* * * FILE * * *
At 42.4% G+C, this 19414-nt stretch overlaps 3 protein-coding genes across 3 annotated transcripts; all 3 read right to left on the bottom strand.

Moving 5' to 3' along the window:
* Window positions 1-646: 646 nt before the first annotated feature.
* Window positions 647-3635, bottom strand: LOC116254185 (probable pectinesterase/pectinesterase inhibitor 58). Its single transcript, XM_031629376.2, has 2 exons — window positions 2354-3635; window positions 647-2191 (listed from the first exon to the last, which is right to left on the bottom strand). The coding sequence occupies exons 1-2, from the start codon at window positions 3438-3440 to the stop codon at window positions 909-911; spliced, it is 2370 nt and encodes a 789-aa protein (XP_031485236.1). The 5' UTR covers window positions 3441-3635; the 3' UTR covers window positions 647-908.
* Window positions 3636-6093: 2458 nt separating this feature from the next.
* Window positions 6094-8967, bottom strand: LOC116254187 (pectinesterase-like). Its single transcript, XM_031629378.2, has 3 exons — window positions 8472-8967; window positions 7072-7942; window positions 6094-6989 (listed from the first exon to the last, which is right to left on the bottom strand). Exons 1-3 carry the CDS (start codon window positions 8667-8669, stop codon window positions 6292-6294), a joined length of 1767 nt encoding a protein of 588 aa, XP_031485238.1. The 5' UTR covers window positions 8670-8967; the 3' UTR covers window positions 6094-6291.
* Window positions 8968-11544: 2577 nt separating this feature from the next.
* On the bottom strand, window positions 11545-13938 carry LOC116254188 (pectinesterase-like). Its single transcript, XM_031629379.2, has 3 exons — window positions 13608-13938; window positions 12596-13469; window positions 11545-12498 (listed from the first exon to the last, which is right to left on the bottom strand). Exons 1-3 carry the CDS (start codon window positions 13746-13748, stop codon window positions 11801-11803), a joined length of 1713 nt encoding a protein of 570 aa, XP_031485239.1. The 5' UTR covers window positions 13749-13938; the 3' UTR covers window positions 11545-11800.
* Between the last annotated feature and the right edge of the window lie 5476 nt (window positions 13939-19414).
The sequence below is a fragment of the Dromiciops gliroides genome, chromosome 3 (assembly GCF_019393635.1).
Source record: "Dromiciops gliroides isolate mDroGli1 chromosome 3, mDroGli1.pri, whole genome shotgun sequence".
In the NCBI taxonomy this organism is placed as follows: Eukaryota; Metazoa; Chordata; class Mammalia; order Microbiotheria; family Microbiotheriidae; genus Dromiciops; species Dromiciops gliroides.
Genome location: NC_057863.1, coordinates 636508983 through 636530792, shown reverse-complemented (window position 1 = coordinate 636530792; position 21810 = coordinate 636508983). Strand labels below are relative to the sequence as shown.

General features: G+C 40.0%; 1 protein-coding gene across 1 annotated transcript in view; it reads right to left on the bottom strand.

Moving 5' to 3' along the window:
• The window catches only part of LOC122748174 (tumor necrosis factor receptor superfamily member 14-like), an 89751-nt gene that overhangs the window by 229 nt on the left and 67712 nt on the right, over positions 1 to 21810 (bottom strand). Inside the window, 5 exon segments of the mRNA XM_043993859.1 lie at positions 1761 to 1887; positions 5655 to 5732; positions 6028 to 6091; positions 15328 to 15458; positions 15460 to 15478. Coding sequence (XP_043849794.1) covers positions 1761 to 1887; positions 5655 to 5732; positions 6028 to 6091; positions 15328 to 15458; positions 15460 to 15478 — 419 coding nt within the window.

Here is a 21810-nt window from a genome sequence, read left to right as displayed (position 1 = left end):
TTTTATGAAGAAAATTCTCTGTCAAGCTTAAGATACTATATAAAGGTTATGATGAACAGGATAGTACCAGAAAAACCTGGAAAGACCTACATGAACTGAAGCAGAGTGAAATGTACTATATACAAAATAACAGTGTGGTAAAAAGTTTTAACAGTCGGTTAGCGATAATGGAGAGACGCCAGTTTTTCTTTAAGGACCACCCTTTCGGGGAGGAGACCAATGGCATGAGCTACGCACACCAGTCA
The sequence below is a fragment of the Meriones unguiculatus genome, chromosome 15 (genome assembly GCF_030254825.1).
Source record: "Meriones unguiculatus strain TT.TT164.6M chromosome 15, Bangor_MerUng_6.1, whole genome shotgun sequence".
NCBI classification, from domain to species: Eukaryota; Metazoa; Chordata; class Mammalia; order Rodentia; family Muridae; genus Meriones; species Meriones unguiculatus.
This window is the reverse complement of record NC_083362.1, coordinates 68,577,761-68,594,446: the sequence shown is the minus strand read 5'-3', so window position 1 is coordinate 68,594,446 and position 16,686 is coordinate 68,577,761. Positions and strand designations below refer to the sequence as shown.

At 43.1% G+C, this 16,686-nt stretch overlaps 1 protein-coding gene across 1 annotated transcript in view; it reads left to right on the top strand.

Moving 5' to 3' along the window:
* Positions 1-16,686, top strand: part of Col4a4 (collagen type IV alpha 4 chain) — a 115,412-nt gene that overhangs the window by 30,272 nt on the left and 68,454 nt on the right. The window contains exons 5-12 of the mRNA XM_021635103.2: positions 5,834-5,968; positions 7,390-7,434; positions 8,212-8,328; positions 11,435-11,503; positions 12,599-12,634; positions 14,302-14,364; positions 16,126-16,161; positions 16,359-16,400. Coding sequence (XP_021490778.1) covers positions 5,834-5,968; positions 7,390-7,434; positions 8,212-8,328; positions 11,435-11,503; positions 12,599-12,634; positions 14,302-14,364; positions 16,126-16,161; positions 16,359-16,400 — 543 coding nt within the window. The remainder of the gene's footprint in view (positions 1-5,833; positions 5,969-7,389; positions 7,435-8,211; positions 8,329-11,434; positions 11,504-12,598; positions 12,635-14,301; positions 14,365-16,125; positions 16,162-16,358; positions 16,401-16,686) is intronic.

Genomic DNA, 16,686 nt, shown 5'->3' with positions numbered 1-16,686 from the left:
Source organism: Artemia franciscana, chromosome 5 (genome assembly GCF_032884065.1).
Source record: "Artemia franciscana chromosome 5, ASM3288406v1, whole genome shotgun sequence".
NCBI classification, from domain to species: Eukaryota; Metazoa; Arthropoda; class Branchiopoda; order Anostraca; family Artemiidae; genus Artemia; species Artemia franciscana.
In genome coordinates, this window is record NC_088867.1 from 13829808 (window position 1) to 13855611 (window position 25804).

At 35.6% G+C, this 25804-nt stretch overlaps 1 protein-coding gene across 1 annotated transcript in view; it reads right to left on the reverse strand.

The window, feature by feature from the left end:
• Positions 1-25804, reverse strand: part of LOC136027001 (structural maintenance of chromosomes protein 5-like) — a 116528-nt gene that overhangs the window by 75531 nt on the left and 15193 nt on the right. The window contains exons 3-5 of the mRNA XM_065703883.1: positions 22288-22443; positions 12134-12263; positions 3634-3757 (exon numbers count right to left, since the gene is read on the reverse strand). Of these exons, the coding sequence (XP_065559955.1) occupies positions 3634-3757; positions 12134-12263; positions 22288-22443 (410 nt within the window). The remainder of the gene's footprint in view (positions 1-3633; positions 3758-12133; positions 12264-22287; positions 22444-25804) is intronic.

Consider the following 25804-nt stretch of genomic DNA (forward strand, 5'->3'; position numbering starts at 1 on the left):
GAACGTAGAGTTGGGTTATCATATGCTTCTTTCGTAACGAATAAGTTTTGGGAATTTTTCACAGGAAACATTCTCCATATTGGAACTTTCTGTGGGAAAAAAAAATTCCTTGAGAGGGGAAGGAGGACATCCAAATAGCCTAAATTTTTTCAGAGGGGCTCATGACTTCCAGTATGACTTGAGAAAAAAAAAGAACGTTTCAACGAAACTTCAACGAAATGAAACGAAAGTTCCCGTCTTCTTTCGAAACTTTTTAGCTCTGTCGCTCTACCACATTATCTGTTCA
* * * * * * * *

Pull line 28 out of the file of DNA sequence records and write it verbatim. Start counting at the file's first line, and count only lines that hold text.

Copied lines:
Source record: "Artemia franciscana chromosome 5, ASM3288406v1, whole genome shotgun sequence".